The UNSM 93000 specimen of Nyctosaurus (Figs. 1-3), in the University of Nebraska State Museum, would have been complete and articulated, except for a small channel of erosion that cut through the skull and limbs before discovery. Nevertheless the post-crania is intact (Fig. 2) and a little cutting and pasting more or less reproduces the in vivo look of the specimen in dorsal view (my what big arms you have!).
So here it is.
Every 5 seconds the scene will change with 3 scenes total (including the blend). The hind limbs are in the flight position, acting like horizontal elevators on an airplane and like little wings able to provide lift for the hind limbs. The fuselage fillet is shown. Otherwise the wing finger and its trailing membrane (brahiopatagium) is stretched only between the wing tip and elbow with no hind limb connection. That makes a short chord wing, just like a sailplane.
This specimen of Nyctosaurus is the only one that had but three wing phalanges. Evidently none were lost distally as m4.4 is often curved in pterosaurs as it is here (Fig 3). Rather m4.2 and m4.3 appear to have fused into one long bone. No Nyctosaurus shows a shortening of either of these two bones, so one did not disappear. A tiny ungual completes the wingtip, by the way.
In figure 2
note the length and shape of the posterior dorsal ribs. They don’t curve much. Nyctosaurus might have had more of a pancake-like (rather than sausage-like) posterior body to match its wide chest, as seen elsewhere in Sharovipteryx, Eudimorphodon and Jeholopterus. In UNSM 93000 the sternum remains buried.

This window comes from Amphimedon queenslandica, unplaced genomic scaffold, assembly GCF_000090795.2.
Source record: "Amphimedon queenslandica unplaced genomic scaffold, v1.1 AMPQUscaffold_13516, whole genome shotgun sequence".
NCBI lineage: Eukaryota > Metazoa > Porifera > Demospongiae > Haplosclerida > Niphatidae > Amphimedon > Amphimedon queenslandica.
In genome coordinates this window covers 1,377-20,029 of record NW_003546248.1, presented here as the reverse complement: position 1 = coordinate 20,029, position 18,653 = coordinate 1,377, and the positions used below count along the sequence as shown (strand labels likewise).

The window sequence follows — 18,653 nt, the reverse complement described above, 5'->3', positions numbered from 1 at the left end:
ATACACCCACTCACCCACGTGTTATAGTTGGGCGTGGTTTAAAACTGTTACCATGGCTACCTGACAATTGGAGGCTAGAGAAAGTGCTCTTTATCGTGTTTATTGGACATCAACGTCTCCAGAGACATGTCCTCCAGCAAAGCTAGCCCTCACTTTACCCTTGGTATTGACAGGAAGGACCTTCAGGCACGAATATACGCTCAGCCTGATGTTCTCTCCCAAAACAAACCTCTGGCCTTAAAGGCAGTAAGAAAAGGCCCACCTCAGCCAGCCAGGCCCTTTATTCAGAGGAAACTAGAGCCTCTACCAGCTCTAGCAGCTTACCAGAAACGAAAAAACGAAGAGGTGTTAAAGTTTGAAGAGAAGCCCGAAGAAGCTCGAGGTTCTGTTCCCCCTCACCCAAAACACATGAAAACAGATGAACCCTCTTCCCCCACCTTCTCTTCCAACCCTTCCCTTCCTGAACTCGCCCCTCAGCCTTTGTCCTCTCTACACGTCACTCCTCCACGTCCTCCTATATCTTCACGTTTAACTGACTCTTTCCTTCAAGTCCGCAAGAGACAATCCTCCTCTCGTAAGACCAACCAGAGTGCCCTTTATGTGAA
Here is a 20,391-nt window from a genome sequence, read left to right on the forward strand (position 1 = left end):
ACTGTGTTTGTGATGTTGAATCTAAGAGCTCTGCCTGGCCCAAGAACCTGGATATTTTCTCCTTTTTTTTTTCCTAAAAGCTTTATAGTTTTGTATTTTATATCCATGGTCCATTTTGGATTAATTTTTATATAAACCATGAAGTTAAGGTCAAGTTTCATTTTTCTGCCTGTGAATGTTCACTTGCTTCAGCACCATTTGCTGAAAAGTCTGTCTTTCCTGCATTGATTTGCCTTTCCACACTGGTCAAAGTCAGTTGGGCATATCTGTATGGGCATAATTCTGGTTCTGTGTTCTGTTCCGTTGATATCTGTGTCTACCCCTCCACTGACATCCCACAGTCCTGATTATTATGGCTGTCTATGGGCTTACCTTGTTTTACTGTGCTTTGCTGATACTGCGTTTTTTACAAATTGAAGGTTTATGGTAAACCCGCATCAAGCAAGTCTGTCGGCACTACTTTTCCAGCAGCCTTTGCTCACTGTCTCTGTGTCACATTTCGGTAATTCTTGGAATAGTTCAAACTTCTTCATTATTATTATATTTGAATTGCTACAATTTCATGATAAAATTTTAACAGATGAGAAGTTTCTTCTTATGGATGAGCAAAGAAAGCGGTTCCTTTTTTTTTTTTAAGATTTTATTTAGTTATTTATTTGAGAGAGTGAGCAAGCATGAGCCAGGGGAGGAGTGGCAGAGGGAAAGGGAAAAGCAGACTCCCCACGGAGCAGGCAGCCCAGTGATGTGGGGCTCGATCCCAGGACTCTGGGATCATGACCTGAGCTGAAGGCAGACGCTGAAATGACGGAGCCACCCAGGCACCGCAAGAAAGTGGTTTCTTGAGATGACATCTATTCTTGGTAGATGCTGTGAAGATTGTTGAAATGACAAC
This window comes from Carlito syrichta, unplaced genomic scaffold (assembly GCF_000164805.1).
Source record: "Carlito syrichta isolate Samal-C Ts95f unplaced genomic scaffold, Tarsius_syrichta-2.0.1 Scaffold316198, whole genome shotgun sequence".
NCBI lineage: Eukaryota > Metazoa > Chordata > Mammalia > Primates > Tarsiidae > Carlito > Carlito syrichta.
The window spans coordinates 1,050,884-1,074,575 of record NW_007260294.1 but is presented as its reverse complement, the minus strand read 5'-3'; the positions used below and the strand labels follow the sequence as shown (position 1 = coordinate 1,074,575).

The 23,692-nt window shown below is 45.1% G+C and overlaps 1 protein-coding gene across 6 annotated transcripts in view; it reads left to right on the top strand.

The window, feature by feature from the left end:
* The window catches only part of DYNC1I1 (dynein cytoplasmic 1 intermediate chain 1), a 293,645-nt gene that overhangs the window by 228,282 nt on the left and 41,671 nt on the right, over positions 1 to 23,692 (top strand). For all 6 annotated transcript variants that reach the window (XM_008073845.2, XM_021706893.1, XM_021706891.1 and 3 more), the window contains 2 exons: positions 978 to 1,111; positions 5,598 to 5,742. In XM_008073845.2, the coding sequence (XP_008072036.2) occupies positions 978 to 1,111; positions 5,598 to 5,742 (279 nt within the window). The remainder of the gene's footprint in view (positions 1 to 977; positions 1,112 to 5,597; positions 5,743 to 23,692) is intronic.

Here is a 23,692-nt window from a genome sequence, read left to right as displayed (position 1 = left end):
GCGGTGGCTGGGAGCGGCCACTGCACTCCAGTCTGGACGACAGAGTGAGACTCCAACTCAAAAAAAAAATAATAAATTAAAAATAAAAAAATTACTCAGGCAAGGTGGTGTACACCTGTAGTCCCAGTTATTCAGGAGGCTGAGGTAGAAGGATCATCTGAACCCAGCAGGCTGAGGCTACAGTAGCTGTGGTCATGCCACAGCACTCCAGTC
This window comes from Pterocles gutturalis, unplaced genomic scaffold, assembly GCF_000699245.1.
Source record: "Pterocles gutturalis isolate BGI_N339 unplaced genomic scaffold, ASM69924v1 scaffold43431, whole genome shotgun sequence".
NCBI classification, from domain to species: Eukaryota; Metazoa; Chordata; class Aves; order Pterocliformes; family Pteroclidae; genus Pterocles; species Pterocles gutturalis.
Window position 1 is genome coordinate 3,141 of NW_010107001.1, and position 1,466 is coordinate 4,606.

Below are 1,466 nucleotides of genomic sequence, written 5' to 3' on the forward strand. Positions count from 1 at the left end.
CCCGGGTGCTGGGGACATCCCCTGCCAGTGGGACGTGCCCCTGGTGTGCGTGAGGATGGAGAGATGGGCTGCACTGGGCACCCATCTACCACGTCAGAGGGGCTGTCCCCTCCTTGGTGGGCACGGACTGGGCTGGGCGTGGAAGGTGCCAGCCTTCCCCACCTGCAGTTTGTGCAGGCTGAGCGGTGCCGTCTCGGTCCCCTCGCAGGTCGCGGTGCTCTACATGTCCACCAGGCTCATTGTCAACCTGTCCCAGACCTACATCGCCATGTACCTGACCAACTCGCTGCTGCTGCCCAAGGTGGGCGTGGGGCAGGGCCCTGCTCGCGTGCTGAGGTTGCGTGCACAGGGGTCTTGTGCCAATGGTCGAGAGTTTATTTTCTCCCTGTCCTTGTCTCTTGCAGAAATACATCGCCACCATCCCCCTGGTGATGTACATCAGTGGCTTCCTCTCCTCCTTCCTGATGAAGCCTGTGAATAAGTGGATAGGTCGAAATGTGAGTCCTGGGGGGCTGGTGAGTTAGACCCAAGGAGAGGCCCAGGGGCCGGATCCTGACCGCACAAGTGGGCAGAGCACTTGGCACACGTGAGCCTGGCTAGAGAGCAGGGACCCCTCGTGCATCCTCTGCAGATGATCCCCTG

On a side note:
For those interested in some VERY bizarre Nyctosaurus reconstructions by artists like Jaime Headden, Mark Witton, Matt Martyniuk and others, click the following links:
the tall thin crests are NOT the bizarre aspect of these illustrations and sculptures. The crests, in some specimens only, are real (Fig. 4).
On the quad launch issue (see illustrations from the list above),
remember that no pterosaur ever impresses metacarpal 4 (the big one) into the substrate. The tiny fingers are all that are ever impressed. Furthermore, as noted earlier, the quad launch hypothesis has many problems solved by simply taking off like a bird does.
Not immediately apparent,
some of the above images by other artists also appear to abbreviate the big metacarpal 4 for artistic purposes.
Brown GW 1978. Preliminary report on an articulated specimen of Pteranodon (Nyctosaurus) gracilis. Proceedings of the Nebraska Academy of Science 88: 39.
Brown GW 1986. Reassessment of Nyctosaurus: new wings for an old pterosaur. Proceedings of the Nebraska Academy of Science 96: 47.